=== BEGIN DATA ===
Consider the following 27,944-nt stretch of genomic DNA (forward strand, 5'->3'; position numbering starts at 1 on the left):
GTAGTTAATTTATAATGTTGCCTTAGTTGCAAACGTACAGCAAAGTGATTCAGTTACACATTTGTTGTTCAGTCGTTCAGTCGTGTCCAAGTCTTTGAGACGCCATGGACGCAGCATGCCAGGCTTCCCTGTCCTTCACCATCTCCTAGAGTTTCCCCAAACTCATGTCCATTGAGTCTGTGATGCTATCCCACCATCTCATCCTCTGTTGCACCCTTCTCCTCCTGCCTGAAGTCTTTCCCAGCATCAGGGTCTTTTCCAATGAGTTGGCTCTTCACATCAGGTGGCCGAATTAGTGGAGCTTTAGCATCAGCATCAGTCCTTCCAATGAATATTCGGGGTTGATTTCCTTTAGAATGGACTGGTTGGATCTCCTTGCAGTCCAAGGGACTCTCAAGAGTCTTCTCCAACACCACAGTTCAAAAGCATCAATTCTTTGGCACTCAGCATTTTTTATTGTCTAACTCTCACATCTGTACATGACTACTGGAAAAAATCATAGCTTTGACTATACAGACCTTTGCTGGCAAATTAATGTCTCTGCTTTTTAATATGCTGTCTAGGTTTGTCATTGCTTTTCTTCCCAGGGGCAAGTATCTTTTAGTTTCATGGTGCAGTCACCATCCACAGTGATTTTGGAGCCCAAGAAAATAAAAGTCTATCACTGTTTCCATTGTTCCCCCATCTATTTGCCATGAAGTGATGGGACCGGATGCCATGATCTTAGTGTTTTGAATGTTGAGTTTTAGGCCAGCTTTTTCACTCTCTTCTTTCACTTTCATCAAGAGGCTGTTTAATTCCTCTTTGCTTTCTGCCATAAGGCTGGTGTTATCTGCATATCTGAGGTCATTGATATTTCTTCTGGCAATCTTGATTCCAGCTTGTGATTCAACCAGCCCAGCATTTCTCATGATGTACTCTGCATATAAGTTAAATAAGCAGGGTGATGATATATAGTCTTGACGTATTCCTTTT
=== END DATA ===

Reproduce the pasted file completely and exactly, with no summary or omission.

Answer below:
Consider the following 27,944-nt stretch of genomic DNA (forward strand, 5'->3'; position numbering starts at 1 on the left):
GTAGTTAATTTATAATGTTGCCTTAGTTGCAAACGTACAGCAAAGTGATTCAGTTACACATTTGTTGTTCAGTCGTTCAGTCGTGTCCAAGTCTTTGAGACGCCATGGACGCAGCATGCCAGGCTTCCCTGTCCTTCACCATCTCCTAGAGTTTCCCCAAACTCATGTCCATTGAGTCTGTGATGCTATCCCACCATCTCATCCTCTGTTGCACCCTTCTCCTCCTGCCTGAAGTCTTTCCCAGCATCAGGGTCTTTTCCAATGAGTTGGCTCTTCACATCAGGTGGCCGAATTAGTGGAGCTTTAGCATCAGCATCAGTCCTTCCAATGAATATTCGGGGTTGATTTCCTTTAGAATGGACTGGTTGGATCTCCTTGCAGTCCAAGGGACTCTCAAGAGTCTTCTCCAACACCACAGTTCAAAAGCATCAATTCTTTGGCACTCAGCATTTTTTATTGTCTAACTCTCACATCTGTACATGACTACTGGAAAAAATCATAGCTTTGACTATACAGACCTTTGCTGGCAAATTAATGTCTCTGCTTTTTAATATGCTGTCTAGGTTTGTCATTGCTTTTCTTCCCAGGGGCAAGTATCTTTTAGTTTCATGGTGCAGTCACCATCCACAGTGATTTTGGAGCCCAAGAAAATAAAAGTCTATCACTGTTTCCATTGTTCCCCCATCTATTTGCCATGAAGTGATGGGACCGGATGCCATGATCTTAGTGTTTTGAATGTTGAGTTTTAGGCCAGCTTTTTCACTCTCTTCTTTCACTTTCATCAAGAGGCTGTTTAATTCCTCTTTGCTTTCTGCCATAAGGCTGGTGTTATCTGCATATCTGAGGTCATTGATATTTCTTCTGGCAATCTTGATTCCAGCTTGTGATTCAACCAGCCCAGCATTTCTCATGATGTACTCTGCATATAAGTTAAATAAGCAGGGTGATGATATATAGTCTTGACGTATTCCTTTT